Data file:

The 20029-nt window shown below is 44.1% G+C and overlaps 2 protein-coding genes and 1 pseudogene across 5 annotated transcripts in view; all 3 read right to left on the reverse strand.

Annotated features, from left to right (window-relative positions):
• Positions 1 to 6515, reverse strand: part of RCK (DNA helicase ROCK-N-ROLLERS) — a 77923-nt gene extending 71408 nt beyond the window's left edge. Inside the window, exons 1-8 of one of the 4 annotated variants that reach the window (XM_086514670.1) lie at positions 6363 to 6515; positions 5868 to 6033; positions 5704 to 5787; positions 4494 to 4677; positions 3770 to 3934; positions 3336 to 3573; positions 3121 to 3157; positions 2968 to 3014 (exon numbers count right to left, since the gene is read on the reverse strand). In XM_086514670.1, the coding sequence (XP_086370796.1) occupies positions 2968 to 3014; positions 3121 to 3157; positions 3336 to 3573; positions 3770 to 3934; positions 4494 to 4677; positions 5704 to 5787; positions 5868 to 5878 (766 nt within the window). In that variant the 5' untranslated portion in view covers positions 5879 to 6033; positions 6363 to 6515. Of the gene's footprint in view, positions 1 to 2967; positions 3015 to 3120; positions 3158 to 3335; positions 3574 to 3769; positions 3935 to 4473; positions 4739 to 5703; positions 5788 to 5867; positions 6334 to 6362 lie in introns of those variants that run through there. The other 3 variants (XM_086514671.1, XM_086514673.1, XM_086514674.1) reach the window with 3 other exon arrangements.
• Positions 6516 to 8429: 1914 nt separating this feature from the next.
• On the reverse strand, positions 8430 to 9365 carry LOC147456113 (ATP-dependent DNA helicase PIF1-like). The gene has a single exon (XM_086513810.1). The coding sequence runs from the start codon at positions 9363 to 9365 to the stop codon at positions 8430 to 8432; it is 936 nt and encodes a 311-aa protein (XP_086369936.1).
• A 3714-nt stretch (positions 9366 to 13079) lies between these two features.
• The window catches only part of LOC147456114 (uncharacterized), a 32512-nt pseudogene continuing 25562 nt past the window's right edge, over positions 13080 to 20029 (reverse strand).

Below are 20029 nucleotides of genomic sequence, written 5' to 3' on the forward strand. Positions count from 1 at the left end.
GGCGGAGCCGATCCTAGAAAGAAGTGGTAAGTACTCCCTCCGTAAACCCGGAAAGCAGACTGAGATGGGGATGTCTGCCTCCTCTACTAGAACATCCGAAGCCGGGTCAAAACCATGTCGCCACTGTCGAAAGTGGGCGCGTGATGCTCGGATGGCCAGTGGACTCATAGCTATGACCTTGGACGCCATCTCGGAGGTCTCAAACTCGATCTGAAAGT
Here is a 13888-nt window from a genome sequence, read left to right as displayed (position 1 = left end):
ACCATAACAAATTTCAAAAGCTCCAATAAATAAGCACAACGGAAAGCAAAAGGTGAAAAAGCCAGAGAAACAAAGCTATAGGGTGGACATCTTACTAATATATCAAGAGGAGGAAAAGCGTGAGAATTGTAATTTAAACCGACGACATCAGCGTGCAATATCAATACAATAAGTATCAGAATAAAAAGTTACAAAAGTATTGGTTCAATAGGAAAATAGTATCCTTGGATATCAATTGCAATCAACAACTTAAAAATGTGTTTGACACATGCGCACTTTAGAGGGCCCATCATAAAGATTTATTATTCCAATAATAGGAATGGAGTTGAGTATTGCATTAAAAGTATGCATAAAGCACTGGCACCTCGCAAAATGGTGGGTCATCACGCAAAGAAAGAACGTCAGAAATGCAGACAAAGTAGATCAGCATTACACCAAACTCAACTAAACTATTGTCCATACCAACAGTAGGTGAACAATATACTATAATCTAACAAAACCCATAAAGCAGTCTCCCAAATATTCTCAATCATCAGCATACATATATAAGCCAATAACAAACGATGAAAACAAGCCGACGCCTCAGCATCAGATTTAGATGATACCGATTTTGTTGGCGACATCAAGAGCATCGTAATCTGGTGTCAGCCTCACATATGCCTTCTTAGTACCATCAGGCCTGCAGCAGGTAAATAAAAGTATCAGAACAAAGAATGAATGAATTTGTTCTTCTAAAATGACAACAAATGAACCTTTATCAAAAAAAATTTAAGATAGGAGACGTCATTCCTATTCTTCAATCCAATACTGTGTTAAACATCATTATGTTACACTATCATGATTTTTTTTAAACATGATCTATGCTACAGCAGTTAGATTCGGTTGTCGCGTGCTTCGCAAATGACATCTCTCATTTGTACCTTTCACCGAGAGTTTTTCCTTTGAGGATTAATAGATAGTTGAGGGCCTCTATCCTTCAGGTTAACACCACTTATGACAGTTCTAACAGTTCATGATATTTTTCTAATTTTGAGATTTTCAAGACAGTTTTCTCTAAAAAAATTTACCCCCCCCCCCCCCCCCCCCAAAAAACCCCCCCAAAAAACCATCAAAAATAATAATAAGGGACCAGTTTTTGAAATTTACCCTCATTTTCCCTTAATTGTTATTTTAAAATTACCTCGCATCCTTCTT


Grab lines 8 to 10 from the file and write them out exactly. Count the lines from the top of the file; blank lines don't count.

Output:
Below are 20029 nucleotides of genomic sequence, written 5' to 3' on the forward strand. Positions count from 1 at the left end.
GGCGGAGCCGATCCTAGAAAGAAGTGGTAAGTACTCCCTCCGTAAACCCGGAAAGCAGACTGAGATGGGGATGTCTGCCTCCTCTACTAGAACATCCGAAGCCGGGTCAAAACCATGTCGCCACTGTCGAAAGTGGGCGCGTGATGCTCGGATGGCCAGTGGACTCATAGCTATGACCTTGGACGCCATCTCGGAGGTCTCAAACTCGATCTGAAAGT
Here is a 13888-nt window from a genome sequence, read left to right as displayed (position 1 = left end):